Additionally, the geometry can be inverted. When constriction geometry is used, the channel has a wall with a narrow opening (see Fig. 1). Earlier study of foam flow in this geometry has found a local velocity minimum, or undershoot, past the constriction (Dollet 2010). Previously, various constriction geometries have been studied in experiments and simulations (Jones et al. 2011; Jones and Cox 2012). In addition, a meso-scale bubble model has been utilized to study the impact of the foam flow rate on the flow through the constriction (Langlois 2014).

Understanding the behavior of particle-laden foams during processing is essential for manufacturing advanced structures from novel environmentally friendly materials; for instance, foam forming of wood-based fibers into biocomposites. Therefore, the aim of the present article is to study the influence of nanofibrillated cellulose (NFC) on foam flow at different cellulose concentrations in a flow geometry that imposes unsteady flow. The undershoot detected in the constriction flow (Dollet 2010) was used as the characteristic feature of the foam’s time dependent elastic properties. To comprehend the experimental data, the experiments were compared to the simulation results of viscoelastic flow through constriction that were obtained using the Giesekus model.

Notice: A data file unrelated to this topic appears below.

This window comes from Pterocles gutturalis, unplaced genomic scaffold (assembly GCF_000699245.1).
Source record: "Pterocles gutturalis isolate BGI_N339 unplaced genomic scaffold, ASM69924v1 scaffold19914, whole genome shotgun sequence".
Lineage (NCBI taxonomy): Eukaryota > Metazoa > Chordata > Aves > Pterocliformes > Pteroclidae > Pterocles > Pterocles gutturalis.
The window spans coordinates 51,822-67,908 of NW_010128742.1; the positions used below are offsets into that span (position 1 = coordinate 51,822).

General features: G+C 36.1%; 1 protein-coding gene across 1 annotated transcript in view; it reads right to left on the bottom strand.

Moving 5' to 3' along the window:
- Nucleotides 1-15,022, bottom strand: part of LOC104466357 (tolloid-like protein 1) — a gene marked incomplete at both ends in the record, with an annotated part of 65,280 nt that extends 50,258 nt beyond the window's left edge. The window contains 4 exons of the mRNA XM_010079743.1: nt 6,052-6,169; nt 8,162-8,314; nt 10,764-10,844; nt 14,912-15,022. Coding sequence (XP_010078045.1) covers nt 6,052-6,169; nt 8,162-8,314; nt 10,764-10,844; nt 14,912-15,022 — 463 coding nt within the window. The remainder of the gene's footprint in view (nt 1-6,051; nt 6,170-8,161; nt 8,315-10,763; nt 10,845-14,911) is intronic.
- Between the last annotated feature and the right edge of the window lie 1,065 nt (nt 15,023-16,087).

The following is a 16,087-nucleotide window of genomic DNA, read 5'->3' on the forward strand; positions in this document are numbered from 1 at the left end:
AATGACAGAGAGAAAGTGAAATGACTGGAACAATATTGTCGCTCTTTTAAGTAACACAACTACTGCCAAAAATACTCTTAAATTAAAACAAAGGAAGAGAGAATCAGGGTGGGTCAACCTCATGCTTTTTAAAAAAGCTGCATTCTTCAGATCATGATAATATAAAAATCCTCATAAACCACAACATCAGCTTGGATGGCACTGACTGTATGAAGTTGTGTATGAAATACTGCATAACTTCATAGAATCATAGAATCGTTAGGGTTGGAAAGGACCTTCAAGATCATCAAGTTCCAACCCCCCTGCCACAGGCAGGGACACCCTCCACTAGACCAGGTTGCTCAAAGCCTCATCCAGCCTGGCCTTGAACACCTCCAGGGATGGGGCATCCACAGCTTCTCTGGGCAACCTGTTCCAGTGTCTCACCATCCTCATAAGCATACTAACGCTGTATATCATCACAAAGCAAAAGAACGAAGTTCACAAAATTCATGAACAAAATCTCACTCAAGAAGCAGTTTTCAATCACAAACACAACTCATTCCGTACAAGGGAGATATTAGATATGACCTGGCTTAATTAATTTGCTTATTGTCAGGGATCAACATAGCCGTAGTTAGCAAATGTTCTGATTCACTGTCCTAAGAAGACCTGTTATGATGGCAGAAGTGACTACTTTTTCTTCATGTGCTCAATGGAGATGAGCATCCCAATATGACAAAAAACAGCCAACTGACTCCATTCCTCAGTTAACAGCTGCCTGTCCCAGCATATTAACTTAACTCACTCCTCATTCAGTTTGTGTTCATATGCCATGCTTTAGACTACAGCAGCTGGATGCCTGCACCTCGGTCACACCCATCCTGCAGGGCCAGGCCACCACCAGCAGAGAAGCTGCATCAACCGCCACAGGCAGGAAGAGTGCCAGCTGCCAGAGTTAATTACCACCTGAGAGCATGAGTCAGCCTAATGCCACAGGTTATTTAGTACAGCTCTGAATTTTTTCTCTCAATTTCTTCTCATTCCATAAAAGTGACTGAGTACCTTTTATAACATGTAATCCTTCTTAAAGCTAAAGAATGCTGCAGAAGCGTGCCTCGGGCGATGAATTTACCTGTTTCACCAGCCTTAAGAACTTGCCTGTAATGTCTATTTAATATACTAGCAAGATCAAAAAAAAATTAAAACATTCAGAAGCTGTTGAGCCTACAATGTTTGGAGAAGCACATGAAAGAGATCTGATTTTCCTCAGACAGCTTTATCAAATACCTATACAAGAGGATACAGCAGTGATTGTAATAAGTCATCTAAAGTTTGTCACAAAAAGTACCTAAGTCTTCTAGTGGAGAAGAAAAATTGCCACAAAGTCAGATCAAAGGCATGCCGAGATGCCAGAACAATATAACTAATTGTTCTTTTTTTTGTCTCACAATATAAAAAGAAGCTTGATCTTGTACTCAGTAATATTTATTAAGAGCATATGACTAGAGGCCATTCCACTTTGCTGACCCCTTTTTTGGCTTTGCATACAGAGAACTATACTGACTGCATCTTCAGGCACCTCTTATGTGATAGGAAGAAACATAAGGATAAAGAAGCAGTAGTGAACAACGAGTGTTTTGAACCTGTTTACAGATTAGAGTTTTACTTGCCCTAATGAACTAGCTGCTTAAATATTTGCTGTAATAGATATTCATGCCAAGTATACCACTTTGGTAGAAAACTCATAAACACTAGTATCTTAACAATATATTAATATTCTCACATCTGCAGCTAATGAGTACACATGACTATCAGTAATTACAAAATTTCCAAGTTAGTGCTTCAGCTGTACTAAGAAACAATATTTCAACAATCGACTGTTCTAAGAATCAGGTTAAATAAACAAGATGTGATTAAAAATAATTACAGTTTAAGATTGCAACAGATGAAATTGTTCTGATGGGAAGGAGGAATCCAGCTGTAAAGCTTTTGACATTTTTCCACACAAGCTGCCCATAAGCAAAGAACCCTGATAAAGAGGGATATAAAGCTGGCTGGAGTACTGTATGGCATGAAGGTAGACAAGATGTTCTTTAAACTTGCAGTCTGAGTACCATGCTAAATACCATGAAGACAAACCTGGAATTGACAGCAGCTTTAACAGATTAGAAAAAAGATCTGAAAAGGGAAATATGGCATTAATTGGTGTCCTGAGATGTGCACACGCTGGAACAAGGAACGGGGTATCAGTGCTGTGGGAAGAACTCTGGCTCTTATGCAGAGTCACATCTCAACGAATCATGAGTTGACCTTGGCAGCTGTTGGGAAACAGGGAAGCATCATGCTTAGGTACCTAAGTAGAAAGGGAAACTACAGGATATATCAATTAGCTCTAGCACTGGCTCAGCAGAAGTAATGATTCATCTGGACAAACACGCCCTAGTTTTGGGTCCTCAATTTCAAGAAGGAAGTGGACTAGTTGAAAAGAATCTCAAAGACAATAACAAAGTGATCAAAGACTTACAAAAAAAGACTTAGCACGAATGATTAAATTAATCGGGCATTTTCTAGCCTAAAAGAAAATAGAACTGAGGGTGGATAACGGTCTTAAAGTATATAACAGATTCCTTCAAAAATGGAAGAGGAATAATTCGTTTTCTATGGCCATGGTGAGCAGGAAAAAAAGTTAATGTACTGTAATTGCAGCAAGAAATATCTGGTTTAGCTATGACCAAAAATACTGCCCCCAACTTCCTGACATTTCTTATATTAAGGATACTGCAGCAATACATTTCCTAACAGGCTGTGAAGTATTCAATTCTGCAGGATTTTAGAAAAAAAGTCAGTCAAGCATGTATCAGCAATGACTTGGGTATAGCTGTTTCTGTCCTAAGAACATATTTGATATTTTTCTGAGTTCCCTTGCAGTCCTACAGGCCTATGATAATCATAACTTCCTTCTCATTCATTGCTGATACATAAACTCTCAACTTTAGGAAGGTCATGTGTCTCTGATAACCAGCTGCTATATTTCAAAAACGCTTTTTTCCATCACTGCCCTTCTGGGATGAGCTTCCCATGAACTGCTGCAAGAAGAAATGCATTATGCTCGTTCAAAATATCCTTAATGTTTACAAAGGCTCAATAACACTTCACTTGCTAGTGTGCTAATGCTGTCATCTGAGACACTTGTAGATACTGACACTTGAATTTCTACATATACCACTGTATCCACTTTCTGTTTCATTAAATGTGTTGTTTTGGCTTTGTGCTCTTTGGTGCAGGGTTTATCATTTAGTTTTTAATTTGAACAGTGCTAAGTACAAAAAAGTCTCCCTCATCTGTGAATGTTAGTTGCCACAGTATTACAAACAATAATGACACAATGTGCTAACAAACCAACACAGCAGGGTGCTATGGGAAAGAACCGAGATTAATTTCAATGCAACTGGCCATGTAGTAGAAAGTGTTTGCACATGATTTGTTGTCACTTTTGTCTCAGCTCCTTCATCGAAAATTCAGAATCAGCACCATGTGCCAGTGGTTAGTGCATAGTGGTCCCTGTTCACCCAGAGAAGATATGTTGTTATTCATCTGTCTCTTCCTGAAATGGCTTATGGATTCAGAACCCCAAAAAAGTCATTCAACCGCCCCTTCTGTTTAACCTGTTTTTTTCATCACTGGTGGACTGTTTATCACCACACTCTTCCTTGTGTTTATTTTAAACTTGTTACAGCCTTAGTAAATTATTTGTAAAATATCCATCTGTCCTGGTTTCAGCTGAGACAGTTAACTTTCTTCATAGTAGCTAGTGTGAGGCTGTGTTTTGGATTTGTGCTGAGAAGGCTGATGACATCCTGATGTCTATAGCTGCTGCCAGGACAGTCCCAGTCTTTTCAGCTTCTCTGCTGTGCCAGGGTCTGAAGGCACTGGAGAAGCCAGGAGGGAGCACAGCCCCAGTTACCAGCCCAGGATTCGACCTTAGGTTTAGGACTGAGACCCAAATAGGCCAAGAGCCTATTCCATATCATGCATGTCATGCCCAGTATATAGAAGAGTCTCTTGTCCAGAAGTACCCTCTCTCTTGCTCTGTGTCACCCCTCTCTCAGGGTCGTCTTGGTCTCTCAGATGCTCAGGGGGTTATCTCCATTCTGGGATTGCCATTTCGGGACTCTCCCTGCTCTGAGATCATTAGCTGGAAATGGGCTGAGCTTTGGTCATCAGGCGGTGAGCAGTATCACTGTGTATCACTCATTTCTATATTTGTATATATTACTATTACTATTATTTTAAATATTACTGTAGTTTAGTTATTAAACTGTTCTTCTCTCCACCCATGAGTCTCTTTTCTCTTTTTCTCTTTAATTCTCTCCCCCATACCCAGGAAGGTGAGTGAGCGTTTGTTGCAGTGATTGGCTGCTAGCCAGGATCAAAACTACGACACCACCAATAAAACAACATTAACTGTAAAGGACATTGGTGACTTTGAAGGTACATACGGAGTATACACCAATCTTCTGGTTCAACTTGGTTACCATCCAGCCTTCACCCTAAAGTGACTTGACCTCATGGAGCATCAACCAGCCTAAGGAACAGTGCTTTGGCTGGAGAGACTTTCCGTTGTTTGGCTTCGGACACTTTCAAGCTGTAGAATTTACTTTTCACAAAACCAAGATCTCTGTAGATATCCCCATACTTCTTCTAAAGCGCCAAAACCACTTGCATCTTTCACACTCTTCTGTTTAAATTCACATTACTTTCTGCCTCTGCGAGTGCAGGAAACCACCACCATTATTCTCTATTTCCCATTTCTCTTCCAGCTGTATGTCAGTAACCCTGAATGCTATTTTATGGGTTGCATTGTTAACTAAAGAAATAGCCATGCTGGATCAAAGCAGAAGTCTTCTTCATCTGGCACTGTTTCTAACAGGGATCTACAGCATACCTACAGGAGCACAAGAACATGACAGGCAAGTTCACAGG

Foam composition and preparation